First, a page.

many different conjugations, and giving great variety of expression. The
predominance of these modifications over the noun, the idea of time
contained in the roots of almost all its verbs, so expressive and so
picturesque, and even the scarcity of its prepositions, adjectives, and
adverbs, make this language in its organic structure breathe life, vigor,
and emotion. If it lacks the flowery and luxuriant elements of the other
oriental idioms, no one of these can be compared with the Hebrew tongue
for the richness of its figures and imagery, for its depth, and for its
majestic and imposing features.

In the formation, development, and decay of this language, the following
periods may be distinguished:--

First. From Abraham to Moses, when the old stock was changed by the
infusion of the Egyptian and Arabic. Abraham, residing in Chaldea, spoke
the Chaldaic language, then traveling through Egypt, and establishing
himself in Canaan or Palestine, his language mingled its elements with the
tongues spoken by those nations, and perhaps also with that of the
Phoenicians, who early established commercial intercourse with him and his
descendants. It is probable that the Hebrew language sprung from the
mixture of these elements.

Second. From Moses and the composition of the Pentateuch to Solomon, when
it attained its perfection, not without being influenced by the
Phoenician. This is the Golden Age of the Hebrew language.

Third. From Solomon to Ezra, when, although increasing in beauty and
sweetness, it became less pure by the adoption of foreign ideas and
idioms.

Fourth. From Ezra to the end of the reign of the Maccabees, when it was
gradually lost in the Aramaean or Chaldaic tongue, and became a dead
language.

The Jews of the Middle Ages, incited by the learning of the Arabs in
Spain, among whom they received the protection denied them by Christian
nations, endeavored to restore their language to something of its original
purity, and to render the Biblical Hebrew again a written language; but
the Chaldaic idioms had taken too deep root to be eradicated, and besides,
the ancient language was found insufficient for the necessities of an
advancing civilization. Hence arose a new form of written Hebrew, called
rabbinical from its origin and use among the rabbins. It borrowed largely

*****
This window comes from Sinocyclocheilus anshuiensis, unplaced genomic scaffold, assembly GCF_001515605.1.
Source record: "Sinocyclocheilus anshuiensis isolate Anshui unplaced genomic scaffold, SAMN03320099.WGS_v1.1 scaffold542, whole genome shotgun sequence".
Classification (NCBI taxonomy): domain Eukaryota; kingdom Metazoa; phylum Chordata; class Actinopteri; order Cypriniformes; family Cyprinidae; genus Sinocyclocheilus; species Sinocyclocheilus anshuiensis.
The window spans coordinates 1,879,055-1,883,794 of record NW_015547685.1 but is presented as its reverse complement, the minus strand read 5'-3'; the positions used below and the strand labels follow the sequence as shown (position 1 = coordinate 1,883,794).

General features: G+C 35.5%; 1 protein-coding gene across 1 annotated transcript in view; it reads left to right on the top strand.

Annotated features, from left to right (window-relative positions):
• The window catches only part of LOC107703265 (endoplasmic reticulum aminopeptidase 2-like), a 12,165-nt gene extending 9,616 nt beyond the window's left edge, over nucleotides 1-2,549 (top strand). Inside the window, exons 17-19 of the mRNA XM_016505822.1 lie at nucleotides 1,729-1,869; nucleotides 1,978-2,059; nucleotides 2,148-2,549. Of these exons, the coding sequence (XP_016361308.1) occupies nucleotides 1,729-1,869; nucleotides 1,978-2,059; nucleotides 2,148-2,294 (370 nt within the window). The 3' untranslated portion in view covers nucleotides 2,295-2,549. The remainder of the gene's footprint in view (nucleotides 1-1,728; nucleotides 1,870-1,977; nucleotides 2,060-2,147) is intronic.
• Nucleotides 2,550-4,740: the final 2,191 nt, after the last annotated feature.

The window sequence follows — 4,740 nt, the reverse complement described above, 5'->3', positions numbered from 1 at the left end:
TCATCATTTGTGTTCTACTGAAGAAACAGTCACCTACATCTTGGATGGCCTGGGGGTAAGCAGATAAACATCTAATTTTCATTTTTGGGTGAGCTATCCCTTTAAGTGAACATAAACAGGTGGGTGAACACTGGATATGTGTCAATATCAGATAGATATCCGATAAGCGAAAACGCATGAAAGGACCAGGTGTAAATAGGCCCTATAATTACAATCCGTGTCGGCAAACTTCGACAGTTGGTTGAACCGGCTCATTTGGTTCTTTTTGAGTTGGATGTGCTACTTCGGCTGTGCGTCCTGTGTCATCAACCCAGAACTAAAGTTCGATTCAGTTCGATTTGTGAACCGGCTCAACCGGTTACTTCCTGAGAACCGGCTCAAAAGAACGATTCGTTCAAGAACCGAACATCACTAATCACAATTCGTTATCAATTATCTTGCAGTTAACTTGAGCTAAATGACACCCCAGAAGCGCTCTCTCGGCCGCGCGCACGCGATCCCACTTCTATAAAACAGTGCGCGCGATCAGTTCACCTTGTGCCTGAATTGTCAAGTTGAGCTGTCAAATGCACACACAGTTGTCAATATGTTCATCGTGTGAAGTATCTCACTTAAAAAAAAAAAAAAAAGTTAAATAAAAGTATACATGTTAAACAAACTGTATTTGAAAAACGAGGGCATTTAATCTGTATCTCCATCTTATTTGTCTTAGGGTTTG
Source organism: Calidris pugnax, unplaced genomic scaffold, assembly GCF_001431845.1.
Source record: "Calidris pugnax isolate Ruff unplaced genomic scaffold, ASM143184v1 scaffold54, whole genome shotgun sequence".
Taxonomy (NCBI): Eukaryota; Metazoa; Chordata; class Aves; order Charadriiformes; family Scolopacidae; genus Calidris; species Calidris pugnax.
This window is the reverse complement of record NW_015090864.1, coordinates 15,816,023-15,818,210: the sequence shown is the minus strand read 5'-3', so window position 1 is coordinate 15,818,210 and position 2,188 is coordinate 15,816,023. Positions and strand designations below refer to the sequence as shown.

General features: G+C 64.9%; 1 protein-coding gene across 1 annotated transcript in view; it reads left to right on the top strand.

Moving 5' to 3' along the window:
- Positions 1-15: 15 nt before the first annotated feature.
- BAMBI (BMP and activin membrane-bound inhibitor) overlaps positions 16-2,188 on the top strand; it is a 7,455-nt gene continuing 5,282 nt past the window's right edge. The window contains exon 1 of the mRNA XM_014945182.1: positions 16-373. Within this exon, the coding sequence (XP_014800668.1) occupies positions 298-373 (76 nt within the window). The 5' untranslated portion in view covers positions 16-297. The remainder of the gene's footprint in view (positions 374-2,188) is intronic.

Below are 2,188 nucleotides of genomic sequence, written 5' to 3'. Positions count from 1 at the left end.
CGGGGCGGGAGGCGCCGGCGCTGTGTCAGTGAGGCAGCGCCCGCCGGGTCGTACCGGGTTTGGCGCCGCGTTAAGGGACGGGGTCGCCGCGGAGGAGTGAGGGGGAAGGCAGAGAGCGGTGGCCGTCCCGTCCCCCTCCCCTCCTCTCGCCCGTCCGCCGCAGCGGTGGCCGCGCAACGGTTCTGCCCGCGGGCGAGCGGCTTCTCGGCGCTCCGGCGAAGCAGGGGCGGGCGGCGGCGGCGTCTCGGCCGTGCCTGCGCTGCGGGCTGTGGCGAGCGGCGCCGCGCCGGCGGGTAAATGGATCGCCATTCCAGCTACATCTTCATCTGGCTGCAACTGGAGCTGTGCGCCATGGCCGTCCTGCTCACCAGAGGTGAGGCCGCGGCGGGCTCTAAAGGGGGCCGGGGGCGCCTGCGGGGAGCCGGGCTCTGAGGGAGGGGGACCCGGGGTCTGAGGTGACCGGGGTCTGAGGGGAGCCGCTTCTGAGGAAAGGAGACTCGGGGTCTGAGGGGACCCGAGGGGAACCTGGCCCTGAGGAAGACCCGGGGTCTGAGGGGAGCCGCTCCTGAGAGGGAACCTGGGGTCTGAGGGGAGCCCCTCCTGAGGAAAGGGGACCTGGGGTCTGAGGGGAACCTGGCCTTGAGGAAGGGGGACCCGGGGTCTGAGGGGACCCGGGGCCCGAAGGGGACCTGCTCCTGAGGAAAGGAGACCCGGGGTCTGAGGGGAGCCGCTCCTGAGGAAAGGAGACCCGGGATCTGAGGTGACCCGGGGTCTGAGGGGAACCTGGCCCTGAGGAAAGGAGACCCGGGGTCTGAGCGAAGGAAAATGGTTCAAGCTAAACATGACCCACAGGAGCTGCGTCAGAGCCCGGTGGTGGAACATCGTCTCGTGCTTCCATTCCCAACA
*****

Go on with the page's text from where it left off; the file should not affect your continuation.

from many contemporary languages, and though it became richer and more
regular in its structure, it retained little of the strength and purity of
the ancient Hebrew.

3. THE OLD TESTAMENT.--The literary productions of the Hebrews are
collected in the sacred books of the Old Testament, in which, according to
the celebrated orientalist, Sir William Jones, we can find more eloquence,
more historical and moral truth, more poetry,--in a word, more beauties
than we could gather from all other books together, of whatever country or
language. Aside from its supernatural claims, this book stands alone among
the literary monuments of other nations, for the sublimity of its
doctrine, as well as for the simplicity of its style.

It is the book of all centuries, countries, and conditions, and affords
the best solution of the most mysterious problems concerning God and the
world. It cultivates the taste, it elevates the mind, it nurses the soul
with the word of life, and it has inspired the best productions of human
genius.

4. HEBREW EDUCATION.--Religion, morals, legislation, history, poetry, and
music were the special objects to which the attention of the Levites and
Prophets was particularly directed. The general education of the people,
however, was rather simple and domestic. They were trained in husbandry,
and in military and gymnastic exercises, and they applied their minds
almost exclusively to religious and moral doctrines and to divine worship;
they learned to read and write their own language correctly, but they
seldom learned foreign languages or read foreign books, and they carefully
prevented strangers from obtaining a knowledge of their own.

5. FUNDAMENTAL IDEA OF HEBREW LITERATURE.--Monotheism was the fundamental
idea of the Hebrew literature, as well as of the Hebrew religion,